Watery Eye or Epifora
Watery eye, is one of the most often seen symptoms in ophthalmology and which causes great nuisance to the general public. Non permanent watery eyes are quite common in daily life, being associated with eyelid misplacement of the eyelid, the tear drainage canal, exposure to the wind and cold, and emotional states. In most cases these are normal reactions and do not usually require any treatment whatsoever. However, there is another range of situations which are pathological and distressing where the person’s eyes water constantly, requiring proper evaluation by an Ophthalmologist. I am only going to refer to this latter pathology in this article.
The tear canal is the drainage path taken by tears which are secreted by the tear glands situated under the eyelid in the external upper quadrant and which drain away at the side of the nose.
Any problem which obstructs this duct will cause the common symptom of having a watery eye owing to the lack of correct drainage. This wateryness can be constant and would be very distressing for the person since it will interfere with their everyday living. Added to this and even more importantly, it can be a source of repeated infections which will greatly affect the suffer’s quality of life. It must be noted that, if a person is to have eye surgery, for example for cataracts, then it will be necessary to resolve the obstucted tear duct prior to the operation
What causes watery eyes?
In the majority of cases an obstruction at some level of the tear duct, usually at the opening by the nose.It is more frequent in adults over 50 although it is true that less so nowadays owing to better hygiene in the general population. Even so, this Watery Eye condition, or Epifora in medical terms, continues to be a frequent reason for consultation.
¿What disorders can we find related to Watery Eye?
In medicine, all secretions which accumulate tend to get infected. In the case of poor drainage of the tearduct, an accumulation can therefore set off a secondary infection.When the lagrimal sac becomes infected it is known as Dacriocistitis, which can basically lead to three clinical patterns:
This happens mostly in adults, producing inflammation and acute pain in the area of the internal palpebral angle . This inflammation can be so bad that it will extend to the nose, cheek and face. It is accompanied by purulent secretions under the lid and lacrimal lake, accumulated pus can break out spontaneously . Treatment includes administering wide application antibiotics either by mouth or injection and applying hot compresses. Some cases require hospitalisation in order to control the infection better.
Commonly known as Rija, the symptoms are less noticible and are usually limited to cronic watering, redness of the eye and secretions. Treatment is normally surgical.
Newborn Baby Dacriocistitis
In newborn babies, the tear duct by the nose normally opens in the first month of life. However, in some cases this drainage duct takes longer to start opening up and in 5% of cases does not come about spontaneously. It is a clinical syndrome which causes great concern to parents who see that the baby’s eye is constantly watery with secretions and a swollen eyelid. Treatment usually starts with local antibiotics and massage of the tear duct to try to open up this drainage canal. If this is not successful in the first six months of life then it is usual to resort to perforating the duct opening with a suitable instrument.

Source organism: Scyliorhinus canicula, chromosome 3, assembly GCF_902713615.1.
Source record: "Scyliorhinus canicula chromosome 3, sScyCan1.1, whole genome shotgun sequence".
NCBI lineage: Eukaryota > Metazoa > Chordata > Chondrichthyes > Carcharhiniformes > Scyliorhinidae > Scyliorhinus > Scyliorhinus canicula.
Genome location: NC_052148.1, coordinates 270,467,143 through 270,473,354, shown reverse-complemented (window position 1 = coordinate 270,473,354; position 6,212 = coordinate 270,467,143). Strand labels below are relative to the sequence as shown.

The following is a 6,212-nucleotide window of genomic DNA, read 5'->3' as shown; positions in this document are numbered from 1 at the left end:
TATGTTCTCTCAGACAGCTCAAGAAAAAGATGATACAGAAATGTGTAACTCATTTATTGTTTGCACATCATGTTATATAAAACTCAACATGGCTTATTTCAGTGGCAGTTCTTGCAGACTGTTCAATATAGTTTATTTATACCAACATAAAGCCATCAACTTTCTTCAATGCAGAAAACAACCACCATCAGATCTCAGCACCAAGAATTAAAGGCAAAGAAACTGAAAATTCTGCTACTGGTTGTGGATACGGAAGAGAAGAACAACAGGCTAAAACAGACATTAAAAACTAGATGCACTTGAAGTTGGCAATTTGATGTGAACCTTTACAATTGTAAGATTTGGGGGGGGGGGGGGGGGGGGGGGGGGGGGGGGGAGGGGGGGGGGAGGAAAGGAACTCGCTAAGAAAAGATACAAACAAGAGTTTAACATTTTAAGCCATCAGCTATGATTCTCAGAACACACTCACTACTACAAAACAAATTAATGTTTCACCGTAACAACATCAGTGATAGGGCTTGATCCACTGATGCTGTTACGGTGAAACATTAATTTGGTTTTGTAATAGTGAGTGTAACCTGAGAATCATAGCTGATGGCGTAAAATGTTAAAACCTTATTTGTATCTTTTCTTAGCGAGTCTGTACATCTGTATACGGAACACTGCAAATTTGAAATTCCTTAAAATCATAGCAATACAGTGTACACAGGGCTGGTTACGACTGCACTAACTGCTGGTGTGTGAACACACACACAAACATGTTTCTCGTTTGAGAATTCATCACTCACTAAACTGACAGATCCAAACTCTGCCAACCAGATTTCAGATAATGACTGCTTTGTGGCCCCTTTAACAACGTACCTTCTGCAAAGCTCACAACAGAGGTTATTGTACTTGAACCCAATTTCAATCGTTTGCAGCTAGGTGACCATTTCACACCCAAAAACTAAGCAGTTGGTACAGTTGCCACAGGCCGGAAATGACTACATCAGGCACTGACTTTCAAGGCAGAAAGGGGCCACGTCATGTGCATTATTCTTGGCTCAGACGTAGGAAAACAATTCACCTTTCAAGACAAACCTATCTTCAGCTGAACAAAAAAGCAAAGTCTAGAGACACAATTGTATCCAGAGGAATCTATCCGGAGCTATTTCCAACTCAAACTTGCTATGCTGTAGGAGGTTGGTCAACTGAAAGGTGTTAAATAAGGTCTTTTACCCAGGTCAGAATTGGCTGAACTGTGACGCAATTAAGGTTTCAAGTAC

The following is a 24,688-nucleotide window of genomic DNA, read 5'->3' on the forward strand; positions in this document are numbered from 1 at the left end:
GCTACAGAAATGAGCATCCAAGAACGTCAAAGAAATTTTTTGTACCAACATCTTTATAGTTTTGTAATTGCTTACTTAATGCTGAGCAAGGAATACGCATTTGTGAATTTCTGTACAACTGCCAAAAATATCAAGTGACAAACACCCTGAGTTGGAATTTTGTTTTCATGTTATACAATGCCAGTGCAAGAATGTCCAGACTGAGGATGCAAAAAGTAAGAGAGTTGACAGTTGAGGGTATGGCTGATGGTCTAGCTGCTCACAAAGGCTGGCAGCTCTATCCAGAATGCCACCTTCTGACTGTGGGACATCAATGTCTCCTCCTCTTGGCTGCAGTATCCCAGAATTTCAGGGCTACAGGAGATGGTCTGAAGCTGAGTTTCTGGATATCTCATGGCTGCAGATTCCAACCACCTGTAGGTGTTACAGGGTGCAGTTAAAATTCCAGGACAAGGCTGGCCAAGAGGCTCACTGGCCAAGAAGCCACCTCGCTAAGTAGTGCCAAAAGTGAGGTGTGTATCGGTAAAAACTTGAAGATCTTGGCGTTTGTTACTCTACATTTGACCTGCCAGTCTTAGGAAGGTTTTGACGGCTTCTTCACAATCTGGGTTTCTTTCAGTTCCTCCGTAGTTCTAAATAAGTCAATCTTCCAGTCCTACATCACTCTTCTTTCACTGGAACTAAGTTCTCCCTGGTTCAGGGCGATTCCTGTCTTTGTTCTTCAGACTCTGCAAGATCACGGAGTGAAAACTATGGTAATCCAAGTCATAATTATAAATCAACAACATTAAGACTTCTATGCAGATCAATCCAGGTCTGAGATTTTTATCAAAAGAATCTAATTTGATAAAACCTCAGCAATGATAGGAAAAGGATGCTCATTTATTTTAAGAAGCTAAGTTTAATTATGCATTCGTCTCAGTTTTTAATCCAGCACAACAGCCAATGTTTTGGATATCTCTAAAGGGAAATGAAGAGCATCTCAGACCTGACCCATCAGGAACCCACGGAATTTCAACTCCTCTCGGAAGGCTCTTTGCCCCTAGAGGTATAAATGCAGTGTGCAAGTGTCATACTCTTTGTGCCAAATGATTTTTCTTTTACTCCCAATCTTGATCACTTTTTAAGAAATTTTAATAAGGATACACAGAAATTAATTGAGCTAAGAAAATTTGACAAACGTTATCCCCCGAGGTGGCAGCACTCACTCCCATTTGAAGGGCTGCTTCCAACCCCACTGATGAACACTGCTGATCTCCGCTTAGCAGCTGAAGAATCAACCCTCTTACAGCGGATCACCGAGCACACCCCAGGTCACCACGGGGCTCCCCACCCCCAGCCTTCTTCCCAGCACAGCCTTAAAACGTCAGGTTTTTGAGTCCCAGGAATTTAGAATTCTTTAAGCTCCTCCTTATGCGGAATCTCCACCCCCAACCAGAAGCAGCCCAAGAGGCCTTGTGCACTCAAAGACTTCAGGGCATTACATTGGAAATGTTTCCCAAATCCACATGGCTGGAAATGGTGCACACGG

How is it diagnosed?
The main symptom of obstruction of the tear drainage canal is a watery eye. If this includes secretions and a bloodshot eye we can suspect that we are looking at a case of Dacriocistitis. Other more specific examinations would be to instill fluoresceinina and observe its behaviour, open up and irrigate the tear canal and, in order to confirm it, take an X-ray with contrast in the canal. This is called Dacriocistography. Also carry out a TAC or RMN in order to discount other pathologies.
What treatment is there?
Treatment of obstruction in the tear duct or canal is normally surgical, in essence, to reestablish a complete drainage of the canal. The technique is known as Dacriocistorrinostomy and we can choose from various types, all with a 90% success rate.
- External Dacriocistorrinostomy is carried out through a little cut in the skin in the area of the lacrimal sac opening. It has the drawback of sometimes leaving an unaesthetic scar and occasionally there is profuse bleeding which makes surgery difficult. Even so, it is the most effective treatment.
- Endonasal Dacriocistorrinostomy where all the surgery is internal, by way of the nostril, and leaves no visible scar.
- Technical advances using fibre optics, applied in endoscopic form with an added diodode laser, have allowed a less aggresive way to approach this problem by following the natural tear drainage canal . This has the advantage of being quicker, with hardly any bleeding , less pain also less post surgery complications which let the patient, in most cases, return to work the next day.
Points to remember are that sporadically watering eyes are normal and do not usually need any treatment. On the other hand, if we notice an uncomfortable, permanently watering eye, which does not get better with drops or medication, then we must think about paying a visit to the Ophthalmologist as the cause could be an eye pathology with more serious consequences.
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